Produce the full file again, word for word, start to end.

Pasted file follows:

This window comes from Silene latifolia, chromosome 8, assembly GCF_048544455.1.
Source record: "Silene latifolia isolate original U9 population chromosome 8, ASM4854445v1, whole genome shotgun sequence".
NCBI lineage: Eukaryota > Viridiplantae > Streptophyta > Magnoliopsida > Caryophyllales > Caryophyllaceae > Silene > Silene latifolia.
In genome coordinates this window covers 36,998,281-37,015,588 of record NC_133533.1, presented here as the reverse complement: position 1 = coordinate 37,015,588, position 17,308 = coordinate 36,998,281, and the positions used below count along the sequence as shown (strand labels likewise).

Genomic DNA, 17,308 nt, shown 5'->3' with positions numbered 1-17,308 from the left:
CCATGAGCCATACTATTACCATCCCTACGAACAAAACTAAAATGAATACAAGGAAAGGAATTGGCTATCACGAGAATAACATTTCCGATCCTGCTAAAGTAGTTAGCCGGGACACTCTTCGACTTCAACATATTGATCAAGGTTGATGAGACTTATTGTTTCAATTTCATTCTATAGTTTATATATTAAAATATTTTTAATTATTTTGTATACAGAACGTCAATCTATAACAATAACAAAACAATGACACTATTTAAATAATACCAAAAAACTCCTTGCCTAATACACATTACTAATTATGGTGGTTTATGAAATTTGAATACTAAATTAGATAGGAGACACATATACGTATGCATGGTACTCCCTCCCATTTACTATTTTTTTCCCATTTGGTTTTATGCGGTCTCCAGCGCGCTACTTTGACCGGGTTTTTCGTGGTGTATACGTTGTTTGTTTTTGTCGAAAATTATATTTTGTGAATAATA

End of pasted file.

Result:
This window comes from Silene latifolia, chromosome 8, assembly GCF_048544455.1.
Source record: "Silene latifolia isolate original U9 population chromosome 8, ASM4854445v1, whole genome shotgun sequence".
NCBI lineage: Eukaryota > Viridiplantae > Streptophyta > Magnoliopsida > Caryophyllales > Caryophyllaceae > Silene > Silene latifolia.
In genome coordinates this window covers 36,998,281-37,015,588 of record NC_133533.1, presented here as the reverse complement: position 1 = coordinate 37,015,588, position 17,308 = coordinate 36,998,281, and the positions used below count along the sequence as shown (strand labels likewise).

Genomic DNA, 17,308 nt, shown 5'->3' with positions numbered 1-17,308 from the left:
CCATGAGCCATACTATTACCATCCCTACGAACAAAACTAAAATGAATACAAGGAAAGGAATTGGCTATCACGAGAATAACATTTCCGATCCTGCTAAAGTAGTTAGCCGGGACACTCTTCGACTTCAACATATTGATCAAGGTTGATGAGACTTATTGTTTCAATTTCATTCTATAGTTTATATATTAAAATATTTTTAATTATTTTGTATACAGAACGTCAATCTATAACAATAACAAAACAATGACACTATTTAAATAATACCAAAAAACTCCTTGCCTAATACACATTACTAATTATGGTGGTTTATGAAATTTGAATACTAAATTAGATAGGAGACACATATACGTATGCATGGTACTCCCTCCCATTTACTATTTTTTTCCCATTTGGTTTTATGCGGTCTCCAGCGCGCTACTTTGACCGGGTTTTTCGTGGTGTATACGTTGTTTGTTTTTGTCGAAAATTATATTTTGTGAATAATA